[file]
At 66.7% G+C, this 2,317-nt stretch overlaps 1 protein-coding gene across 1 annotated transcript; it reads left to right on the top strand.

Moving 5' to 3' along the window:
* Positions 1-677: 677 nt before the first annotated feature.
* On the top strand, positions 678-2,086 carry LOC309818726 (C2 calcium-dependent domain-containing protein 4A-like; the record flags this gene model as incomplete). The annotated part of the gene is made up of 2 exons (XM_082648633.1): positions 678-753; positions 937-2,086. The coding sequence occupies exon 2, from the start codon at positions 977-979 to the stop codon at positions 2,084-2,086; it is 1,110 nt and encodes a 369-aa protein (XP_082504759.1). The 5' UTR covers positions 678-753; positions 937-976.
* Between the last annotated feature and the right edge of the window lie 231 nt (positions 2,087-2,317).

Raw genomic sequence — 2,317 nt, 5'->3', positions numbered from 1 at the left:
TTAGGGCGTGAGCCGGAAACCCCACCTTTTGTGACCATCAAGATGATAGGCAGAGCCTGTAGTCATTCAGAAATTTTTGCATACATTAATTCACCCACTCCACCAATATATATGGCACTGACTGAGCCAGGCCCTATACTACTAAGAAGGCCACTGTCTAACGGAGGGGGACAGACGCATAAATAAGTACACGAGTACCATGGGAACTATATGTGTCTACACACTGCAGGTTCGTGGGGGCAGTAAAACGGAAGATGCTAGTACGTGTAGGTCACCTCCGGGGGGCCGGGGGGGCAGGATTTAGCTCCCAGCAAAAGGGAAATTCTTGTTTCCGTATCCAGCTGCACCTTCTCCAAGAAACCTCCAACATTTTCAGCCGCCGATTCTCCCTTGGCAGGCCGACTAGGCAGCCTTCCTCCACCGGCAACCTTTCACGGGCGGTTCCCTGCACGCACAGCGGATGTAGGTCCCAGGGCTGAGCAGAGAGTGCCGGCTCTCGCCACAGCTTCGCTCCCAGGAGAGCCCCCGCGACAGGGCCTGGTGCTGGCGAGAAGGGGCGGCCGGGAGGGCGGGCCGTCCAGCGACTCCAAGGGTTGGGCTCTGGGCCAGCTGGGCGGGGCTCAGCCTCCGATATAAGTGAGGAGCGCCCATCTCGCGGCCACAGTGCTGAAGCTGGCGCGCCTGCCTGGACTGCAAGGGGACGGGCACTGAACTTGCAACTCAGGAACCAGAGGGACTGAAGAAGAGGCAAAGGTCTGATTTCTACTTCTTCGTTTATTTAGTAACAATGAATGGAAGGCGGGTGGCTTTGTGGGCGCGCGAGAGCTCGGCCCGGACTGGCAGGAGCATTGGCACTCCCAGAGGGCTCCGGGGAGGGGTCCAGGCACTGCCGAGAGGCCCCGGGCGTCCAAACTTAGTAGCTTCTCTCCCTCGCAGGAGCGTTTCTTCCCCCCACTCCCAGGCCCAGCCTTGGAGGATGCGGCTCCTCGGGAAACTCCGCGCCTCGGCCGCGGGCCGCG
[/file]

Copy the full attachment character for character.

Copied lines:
At 66.7% G+C, this 2,317-nt stretch overlaps 1 protein-coding gene across 1 annotated transcript; it reads left to right on the top strand.

Moving 5' to 3' along the window:
* Positions 1-677: 677 nt before the first annotated feature.
* On the top strand, positions 678-2,086 carry LOC309818726 (C2 calcium-dependent domain-containing protein 4A-like; the record flags this gene model as incomplete). The annotated part of the gene is made up of 2 exons (XM_082648633.1): positions 678-753; positions 937-2,086. The coding sequence occupies exon 2, from the start codon at positions 977-979 to the stop codon at positions 2,084-2,086; it is 1,110 nt and encodes a 369-aa protein (XP_082504759.1). The 5' UTR covers positions 678-753; positions 937-976.
* Between the last annotated feature and the right edge of the window lie 231 nt (positions 2,087-2,317).

Raw genomic sequence — 2,317 nt, 5'->3', positions numbered from 1 at the left:
TTAGGGCGTGAGCCGGAAACCCCACCTTTTGTGACCATCAAGATGATAGGCAGAGCCTGTAGTCATTCAGAAATTTTTGCATACATTAATTCACCCACTCCACCAATATATATGGCACTGACTGAGCCAGGCCCTATACTACTAAGAAGGCCACTGTCTAACGGAGGGGGACAGACGCATAAATAAGTACACGAGTACCATGGGAACTATATGTGTCTACACACTGCAGGTTCGTGGGGGCAGTAAAACGGAAGATGCTAGTACGTGTAGGTCACCTCCGGGGGGCCGGGGGGGCAGGATTTAGCTCCCAGCAAAAGGGAAATTCTTGTTTCCGTATCCAGCTGCACCTTCTCCAAGAAACCTCCAACATTTTCAGCCGCCGATTCTCCCTTGGCAGGCCGACTAGGCAGCCTTCCTCCACCGGCAACCTTTCACGGGCGGTTCCCTGCACGCACAGCGGATGTAGGTCCCAGGGCTGAGCAGAGAGTGCCGGCTCTCGCCACAGCTTCGCTCCCAGGAGAGCCCCCGCGACAGGGCCTGGTGCTGGCGAGAAGGGGCGGCCGGGAGGGCGGGCCGTCCAGCGACTCCAAGGGTTGGGCTCTGGGCCAGCTGGGCGGGGCTCAGCCTCCGATATAAGTGAGGAGCGCCCATCTCGCGGCCACAGTGCTGAAGCTGGCGCGCCTGCCTGGACTGCAAGGGGACGGGCACTGAACTTGCAACTCAGGAACCAGAGGGACTGAAGAAGAGGCAAAGGTCTGATTTCTACTTCTTCGTTTATTTAGTAACAATGAATGGAAGGCGGGTGGCTTTGTGGGCGCGCGAGAGCTCGGCCCGGACTGGCAGGAGCATTGGCACTCCCAGAGGGCTCCGGGGAGGGGTCCAGGCACTGCCGAGAGGCCCCGGGCGTCCAAACTTAGTAGCTTCTCTCCCTCGCAGGAGCGTTTCTTCCCCCCACTCCCAGGCCCAGCCTTGGAGGATGCGGCTCCTCGGGAAACTCCGCGCCTCGGCCGCGGGCCGCG